• A second nurse has to calculate and double check everything the first nurse has done and sign off on the calculations before the medication is given.

And there you have it! Two nurses taken from much more critical work to make sure ambulatory, playing, giggling child with otitis media gets their first dose of medication, when there is no reason on God’s green earth Mommy and Daddy cannot go get the medication and start it themselves.

And why?

Because it all has to do with patient satisfaction!

If we don’t do this, they don’t think we treated their child. And gosh, it’s the middle of the night and who wants to wait with a tired kid at the pharmacy and what if the pharmacist is on break and what if they don’t have the cash and what if the ATM machine is broken and…..


Seriously, people, this is the minutiae that we have to deal with.

I want to take good care of my patients, I really do. I like my patients, I want to make their stay in the ER easier and more comfortable and as pain free as I can possibly make it.

I’m a good nurse. No. I’m a damn, excellent nurse.

But this bullshit is killing me.

Killing me.

Oh, and someday, let’s go out and have a drink and I’ll tell you about the time I got the order to irrigate my patient’s ears. In fact, it was on the same night. She was having a bit of trouble hearing, you see. Berated me because I wasn’t doing it fast enough. She didn’t care that hypotension and a cath lab patient trumped ear wax.

Yeah, I definitely need a margarita to tell that one…..


  • deedoyle

    February 4, 2011 at 3:33 am

    The trials of the ER nurse, and any urgent care nurse are many. My sympathy and empathy to those who trudge daily through the maze to give the best possible patient care possible.
    Dr. Pamela Wible speaks on community-based patient-centered care at the One Path Summit in Atlanta this March 26-27. Along with 7 of her peers, Dr. Wible will join in discussions on traditional and complementary medical practices.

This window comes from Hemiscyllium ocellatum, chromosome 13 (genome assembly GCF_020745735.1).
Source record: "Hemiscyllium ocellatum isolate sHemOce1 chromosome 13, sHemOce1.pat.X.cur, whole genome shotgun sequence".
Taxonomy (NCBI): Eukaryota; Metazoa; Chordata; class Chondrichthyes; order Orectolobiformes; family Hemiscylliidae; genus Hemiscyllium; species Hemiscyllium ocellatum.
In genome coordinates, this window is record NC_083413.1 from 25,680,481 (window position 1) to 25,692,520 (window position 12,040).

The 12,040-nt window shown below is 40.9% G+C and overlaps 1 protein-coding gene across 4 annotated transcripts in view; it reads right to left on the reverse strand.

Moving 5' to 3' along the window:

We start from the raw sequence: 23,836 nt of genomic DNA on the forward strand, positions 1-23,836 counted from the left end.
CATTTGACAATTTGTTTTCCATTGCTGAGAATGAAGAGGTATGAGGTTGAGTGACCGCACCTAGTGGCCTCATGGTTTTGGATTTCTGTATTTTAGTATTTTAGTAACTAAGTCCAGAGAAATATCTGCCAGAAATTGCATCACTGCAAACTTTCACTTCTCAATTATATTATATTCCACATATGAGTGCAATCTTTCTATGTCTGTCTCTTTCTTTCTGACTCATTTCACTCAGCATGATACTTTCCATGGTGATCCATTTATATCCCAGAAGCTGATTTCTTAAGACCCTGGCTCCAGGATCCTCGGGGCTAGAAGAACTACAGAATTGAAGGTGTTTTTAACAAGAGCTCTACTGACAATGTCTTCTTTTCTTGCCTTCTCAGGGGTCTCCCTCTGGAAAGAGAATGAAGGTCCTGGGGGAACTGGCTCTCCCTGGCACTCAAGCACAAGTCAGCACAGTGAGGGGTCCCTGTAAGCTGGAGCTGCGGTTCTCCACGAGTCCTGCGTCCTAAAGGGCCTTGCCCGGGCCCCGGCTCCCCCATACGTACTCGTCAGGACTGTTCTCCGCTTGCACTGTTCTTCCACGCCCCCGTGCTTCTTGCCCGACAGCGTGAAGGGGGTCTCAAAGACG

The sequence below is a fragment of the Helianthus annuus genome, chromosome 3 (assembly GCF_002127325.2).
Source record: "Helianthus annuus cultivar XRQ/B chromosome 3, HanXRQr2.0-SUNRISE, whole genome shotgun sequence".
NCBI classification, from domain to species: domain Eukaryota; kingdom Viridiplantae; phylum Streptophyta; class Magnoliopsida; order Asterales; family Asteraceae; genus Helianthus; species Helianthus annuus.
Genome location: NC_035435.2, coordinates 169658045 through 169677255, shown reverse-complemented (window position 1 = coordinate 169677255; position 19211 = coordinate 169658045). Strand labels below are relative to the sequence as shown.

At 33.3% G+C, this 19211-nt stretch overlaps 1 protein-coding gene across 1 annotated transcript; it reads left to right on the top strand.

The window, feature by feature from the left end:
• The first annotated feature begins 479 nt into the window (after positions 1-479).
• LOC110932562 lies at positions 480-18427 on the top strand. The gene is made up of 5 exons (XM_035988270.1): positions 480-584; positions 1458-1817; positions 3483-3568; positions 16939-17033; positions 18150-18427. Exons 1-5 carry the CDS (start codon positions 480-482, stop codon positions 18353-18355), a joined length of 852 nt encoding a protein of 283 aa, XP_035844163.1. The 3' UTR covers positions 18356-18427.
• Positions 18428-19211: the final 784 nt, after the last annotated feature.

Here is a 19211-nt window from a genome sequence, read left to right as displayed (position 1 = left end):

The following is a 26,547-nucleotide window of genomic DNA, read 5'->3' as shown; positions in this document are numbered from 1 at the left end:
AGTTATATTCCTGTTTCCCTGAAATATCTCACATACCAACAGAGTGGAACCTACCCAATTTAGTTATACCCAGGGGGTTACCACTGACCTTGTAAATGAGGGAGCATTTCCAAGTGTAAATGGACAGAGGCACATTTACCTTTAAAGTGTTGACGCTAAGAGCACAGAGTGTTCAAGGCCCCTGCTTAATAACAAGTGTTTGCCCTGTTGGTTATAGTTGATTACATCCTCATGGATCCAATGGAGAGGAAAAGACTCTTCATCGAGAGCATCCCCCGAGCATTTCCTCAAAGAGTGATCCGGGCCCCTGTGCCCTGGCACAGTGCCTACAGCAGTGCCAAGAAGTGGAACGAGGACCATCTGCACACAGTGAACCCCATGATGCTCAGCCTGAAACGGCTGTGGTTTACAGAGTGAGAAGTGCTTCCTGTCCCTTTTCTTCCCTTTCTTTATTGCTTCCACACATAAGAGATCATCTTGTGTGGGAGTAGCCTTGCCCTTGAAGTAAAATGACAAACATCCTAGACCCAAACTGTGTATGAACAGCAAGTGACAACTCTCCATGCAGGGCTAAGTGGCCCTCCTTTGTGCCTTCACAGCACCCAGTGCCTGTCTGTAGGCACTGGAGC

For more info go to http://www.onepathsummit.com.

  • John

    February 4, 2011 at 4:57 am

    Oh , My sympathy is with you. Don’t feel low. I’m sure you will get something to learn from such kind of experiences too

  • TD

    February 4, 2011 at 3:23 pm

    As an ER doc, I totally share your frustration. Our job is not to make patients happy. Our job is to make them better.

    If they wind up happy because we’ve made them better, then that is great. However, patient satisfaction is not my goal. My goal is to provide good care.

    Unfortunately, patient satisfaction is becoming more and more of a forced issue. Many ER groups are starting to use patient satisfaction ratings as a factor in determining the physicians’ pay.

    Talk about a conflict of interests!


About Me

My name is Kim, and I'm a nurse in the San Francisco Bay area. I've been a nurse for 33 years; I graduated in 1978 with my ADN. My experience is predominately Emergency and Critical Care, and I have also worked in Psychiatry and Pediatrics. I made the decision to be a nurse back in 1966 at the age of nine...